During my keynote at Search Exchange 2012. I shared the following concept:
The lifetime cost of a detractor is greater than the lifetime value of a customer.
I didn’t get too much time to expand upon that theory, so that’s what I’ll do in this post. 🙂
Let’s say you have a customer that wishes to give you some pretty negative feedback about your service:
The customer is paying $10 a month for your service, but has been very unhappy with the continued outages suffered over the course of the past month.
They contact you and explain that they’re really not happy and that unless you refund their last month’s payment, they’re going to take their business elsewhere and warn their friends not to do business with you.
You calculate that the lifetime loyalty of the average customer is 12 months. Despite this being a potential loss of $120 over the course of the year, you decide that you can easily replace that unhappy customer with a new one. You consider the request and determine that you’re not willing to refund the $10.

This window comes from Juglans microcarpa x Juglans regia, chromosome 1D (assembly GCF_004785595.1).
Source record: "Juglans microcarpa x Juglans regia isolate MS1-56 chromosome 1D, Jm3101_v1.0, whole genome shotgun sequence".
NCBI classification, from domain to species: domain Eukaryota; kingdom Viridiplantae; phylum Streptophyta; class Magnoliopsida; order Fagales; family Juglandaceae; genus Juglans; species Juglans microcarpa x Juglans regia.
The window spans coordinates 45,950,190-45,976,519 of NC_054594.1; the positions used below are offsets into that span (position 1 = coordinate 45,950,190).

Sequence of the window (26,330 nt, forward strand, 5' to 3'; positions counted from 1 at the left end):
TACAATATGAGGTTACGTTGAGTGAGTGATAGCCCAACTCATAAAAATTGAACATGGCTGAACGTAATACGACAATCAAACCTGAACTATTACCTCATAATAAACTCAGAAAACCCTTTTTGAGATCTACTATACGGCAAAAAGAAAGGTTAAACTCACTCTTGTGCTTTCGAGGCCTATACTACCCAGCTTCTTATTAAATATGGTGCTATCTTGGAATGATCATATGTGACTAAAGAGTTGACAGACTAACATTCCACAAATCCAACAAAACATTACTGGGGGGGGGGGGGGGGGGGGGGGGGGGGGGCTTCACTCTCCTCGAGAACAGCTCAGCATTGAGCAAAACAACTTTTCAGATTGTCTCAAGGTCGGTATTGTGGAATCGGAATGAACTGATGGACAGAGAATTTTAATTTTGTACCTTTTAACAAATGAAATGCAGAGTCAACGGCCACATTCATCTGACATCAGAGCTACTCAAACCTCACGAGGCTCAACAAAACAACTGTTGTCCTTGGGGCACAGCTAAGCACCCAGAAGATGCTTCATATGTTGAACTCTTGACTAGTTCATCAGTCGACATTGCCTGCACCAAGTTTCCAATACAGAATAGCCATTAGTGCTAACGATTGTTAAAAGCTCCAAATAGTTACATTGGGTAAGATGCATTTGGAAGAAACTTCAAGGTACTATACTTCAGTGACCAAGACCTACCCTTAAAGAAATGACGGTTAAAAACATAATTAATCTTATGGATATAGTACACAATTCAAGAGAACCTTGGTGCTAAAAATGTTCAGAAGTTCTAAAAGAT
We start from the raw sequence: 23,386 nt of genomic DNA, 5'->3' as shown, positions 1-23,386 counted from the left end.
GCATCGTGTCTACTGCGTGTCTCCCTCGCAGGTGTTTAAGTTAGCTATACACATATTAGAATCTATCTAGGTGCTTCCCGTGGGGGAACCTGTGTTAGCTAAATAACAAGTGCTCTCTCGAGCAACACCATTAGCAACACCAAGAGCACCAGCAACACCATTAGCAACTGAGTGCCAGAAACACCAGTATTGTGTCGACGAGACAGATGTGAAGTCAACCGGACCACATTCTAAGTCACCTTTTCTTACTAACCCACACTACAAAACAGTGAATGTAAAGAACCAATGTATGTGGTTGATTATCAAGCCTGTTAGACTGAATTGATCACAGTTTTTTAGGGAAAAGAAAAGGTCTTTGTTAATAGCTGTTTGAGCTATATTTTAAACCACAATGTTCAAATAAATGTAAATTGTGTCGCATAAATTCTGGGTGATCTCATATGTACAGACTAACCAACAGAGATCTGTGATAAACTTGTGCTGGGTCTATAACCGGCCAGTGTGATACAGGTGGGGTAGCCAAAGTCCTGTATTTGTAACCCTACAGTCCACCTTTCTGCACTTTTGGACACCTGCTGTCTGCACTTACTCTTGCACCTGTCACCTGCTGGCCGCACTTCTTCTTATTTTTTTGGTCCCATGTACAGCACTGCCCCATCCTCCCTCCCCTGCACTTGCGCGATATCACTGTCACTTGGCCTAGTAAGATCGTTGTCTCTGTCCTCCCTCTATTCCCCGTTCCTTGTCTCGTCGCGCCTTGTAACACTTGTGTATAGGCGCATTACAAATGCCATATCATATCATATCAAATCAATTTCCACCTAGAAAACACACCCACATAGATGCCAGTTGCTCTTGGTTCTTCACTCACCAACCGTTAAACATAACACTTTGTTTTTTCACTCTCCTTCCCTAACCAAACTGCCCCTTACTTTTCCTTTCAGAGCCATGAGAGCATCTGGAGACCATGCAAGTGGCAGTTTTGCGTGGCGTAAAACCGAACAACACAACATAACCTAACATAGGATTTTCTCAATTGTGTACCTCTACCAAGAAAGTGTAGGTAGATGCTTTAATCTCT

The customer feels disgusted that you didn’t value them greater than the cost of the $10 they wanted refunded. They feel like revenge. They not only cancel their service, but they start telling their friends about how you treated them. Those friends share, retweet, and spread the warning.
The message spreads across social networks. The unhappy customer writes a blog post about how they were treated. It starts ranking in the top 10 of Google’s search results for your company name. Hundreds–thousands–of potential new customers see the complaint.
You thought you had lost revenue of just $120. You were prepared to live with that, because you needed just one new customer to replace that income. Now, you are losing lots of potential sales due to the negative blog post, tweets, and Facebook posts. Sales are down 10% – which is approximately 25 new customers per month. The math? 25 customers x $120 expected lifetime value = $3,000 in lost revenue, due to creating a detractor for your brand.
$3,000 lost, because you didn’t refund $10 to one customer you failed to serve as promised.
Think about that math, the next time you make a call on whether to apologize and offer your unhappy customer a reason to stay with your business. 😉